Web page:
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It’s Bambi!

And when you see a giant Sequoia, you pose with it! 

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L to R: Sequoia Tree Tunnel; the tree huggers

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The roots of a fell down Giant Sequoia

“I am groot!”

 

Glacier Point Viewpoints

There are many viewpoints around Yosemite National Park, but the most spectacular viewpoints would have to be along Glacier Point Road. The Glacier Point Road is usually open late May or early June to sometime in November, close during winter. We first stopped at Washburn Point, here we caught our first glimpse of the iconic Half Dome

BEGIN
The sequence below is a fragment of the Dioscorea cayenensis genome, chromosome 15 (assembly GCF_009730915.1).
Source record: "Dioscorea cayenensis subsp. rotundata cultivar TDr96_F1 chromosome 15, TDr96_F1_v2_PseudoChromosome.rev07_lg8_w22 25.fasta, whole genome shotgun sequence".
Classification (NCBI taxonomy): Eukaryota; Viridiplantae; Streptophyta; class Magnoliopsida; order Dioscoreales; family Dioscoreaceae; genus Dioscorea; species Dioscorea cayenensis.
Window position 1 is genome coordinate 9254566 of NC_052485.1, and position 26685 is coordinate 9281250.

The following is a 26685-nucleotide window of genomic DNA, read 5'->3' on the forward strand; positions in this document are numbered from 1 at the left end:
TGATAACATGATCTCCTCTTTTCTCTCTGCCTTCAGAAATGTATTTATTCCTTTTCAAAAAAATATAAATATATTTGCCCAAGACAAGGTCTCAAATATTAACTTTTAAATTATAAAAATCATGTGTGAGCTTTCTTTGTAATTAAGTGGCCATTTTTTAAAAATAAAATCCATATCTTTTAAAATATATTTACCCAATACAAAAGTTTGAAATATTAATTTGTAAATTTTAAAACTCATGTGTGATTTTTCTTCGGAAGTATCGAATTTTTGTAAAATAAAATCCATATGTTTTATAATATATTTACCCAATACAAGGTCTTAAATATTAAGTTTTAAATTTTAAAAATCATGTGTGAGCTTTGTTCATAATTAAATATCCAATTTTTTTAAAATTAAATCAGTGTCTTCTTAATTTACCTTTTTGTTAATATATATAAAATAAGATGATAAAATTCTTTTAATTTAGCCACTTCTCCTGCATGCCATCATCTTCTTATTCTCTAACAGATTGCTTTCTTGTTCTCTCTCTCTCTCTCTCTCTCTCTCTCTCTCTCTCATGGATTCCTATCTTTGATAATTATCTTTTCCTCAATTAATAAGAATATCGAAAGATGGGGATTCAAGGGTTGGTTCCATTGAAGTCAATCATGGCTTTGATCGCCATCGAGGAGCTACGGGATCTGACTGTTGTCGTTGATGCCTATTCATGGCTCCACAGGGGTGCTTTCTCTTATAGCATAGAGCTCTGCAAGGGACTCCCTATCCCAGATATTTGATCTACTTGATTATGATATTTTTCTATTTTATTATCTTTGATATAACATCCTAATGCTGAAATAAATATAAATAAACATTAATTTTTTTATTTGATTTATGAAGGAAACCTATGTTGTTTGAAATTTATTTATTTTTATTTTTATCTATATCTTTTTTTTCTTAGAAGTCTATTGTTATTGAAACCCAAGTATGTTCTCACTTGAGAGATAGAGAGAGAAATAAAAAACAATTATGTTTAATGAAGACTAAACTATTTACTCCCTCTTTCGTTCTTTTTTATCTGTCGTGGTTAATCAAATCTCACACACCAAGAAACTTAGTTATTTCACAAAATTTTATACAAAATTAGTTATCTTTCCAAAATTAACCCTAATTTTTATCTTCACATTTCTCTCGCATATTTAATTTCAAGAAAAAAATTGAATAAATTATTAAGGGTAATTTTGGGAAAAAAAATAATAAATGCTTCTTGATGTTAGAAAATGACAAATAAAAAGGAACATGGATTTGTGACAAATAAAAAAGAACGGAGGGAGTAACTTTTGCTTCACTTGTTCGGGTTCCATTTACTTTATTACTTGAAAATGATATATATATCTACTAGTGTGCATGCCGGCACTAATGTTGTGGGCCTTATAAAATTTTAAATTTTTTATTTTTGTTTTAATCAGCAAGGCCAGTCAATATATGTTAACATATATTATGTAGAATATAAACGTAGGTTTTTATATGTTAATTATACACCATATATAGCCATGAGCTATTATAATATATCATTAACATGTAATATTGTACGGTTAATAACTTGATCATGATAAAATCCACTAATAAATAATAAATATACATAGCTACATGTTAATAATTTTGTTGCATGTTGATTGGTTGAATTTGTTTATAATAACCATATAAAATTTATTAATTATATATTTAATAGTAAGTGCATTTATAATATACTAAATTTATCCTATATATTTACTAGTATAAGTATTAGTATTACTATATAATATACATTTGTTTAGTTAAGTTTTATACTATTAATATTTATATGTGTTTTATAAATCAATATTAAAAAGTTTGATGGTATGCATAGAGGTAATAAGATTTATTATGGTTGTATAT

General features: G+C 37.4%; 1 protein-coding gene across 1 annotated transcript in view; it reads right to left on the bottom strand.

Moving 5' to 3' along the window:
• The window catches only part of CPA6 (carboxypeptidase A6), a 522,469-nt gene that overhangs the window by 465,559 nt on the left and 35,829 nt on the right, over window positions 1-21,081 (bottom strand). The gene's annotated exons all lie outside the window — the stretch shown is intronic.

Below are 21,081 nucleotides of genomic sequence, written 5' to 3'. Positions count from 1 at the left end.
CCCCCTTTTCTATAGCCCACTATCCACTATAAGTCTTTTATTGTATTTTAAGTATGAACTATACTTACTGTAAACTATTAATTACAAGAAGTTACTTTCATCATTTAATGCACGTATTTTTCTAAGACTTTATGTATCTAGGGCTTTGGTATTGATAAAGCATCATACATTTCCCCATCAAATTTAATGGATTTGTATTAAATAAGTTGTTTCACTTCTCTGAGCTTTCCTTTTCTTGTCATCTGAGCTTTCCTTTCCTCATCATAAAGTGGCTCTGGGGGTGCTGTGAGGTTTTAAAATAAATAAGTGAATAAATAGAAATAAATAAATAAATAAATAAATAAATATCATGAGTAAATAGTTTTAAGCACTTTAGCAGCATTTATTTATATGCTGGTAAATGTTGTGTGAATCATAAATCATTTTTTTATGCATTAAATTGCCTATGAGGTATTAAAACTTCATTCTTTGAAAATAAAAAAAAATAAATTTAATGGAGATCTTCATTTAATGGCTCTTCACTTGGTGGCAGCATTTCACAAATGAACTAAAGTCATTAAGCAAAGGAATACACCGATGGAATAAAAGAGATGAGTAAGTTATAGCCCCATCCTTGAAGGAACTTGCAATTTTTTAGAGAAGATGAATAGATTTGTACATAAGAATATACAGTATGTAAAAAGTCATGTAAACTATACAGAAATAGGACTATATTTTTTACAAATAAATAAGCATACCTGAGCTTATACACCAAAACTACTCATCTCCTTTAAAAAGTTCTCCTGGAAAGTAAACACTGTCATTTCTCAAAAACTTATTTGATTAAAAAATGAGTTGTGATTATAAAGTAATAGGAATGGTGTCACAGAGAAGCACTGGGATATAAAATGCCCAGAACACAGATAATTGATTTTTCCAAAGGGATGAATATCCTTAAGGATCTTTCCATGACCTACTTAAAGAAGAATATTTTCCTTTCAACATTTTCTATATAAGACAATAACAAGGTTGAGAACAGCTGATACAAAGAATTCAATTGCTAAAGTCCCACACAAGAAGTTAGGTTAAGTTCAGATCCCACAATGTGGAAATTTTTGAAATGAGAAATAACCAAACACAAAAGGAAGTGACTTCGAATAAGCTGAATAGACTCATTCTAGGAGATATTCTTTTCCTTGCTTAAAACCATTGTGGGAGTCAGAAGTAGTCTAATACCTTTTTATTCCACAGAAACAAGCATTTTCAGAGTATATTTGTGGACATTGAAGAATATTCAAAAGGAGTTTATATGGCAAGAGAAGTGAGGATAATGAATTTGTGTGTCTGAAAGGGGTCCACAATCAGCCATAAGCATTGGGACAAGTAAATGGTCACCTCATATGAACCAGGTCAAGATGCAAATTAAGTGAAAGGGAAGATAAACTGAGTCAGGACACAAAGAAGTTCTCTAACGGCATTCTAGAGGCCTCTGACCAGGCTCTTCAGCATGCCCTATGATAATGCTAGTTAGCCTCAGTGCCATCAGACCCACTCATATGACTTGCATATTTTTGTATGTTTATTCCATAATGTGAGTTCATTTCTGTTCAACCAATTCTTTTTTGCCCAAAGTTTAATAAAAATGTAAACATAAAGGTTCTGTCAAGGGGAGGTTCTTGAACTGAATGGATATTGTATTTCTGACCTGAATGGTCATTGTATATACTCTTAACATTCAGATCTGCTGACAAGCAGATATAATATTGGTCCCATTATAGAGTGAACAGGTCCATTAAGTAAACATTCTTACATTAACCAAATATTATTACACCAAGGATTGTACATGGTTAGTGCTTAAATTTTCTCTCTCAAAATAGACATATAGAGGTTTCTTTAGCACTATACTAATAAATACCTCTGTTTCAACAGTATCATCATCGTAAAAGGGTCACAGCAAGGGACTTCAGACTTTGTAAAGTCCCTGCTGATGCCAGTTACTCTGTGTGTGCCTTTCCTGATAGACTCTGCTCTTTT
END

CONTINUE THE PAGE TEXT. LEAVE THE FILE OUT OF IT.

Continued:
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Half Dome

It was an easy 2-minute walk fro the carpark to the viewpoint. Here you will get a more southerly perspective and looking at Half Dome edge-on instead of seeing its face (the view gets better next stop). Nevertheless, the view of the high country is still pretty spectacular and breathtaking.  

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Next stop is the most popular and also the busiest viewpoint in Yosemite National Park, the Glacier Point. The views from here are unsurpassed anywhere in California and I am not kidding. It’s a short, easy hike with gasp-inducing views as a reward, so be prepared to expect a huge crowd here. 

So behold, the Yosemite Valley!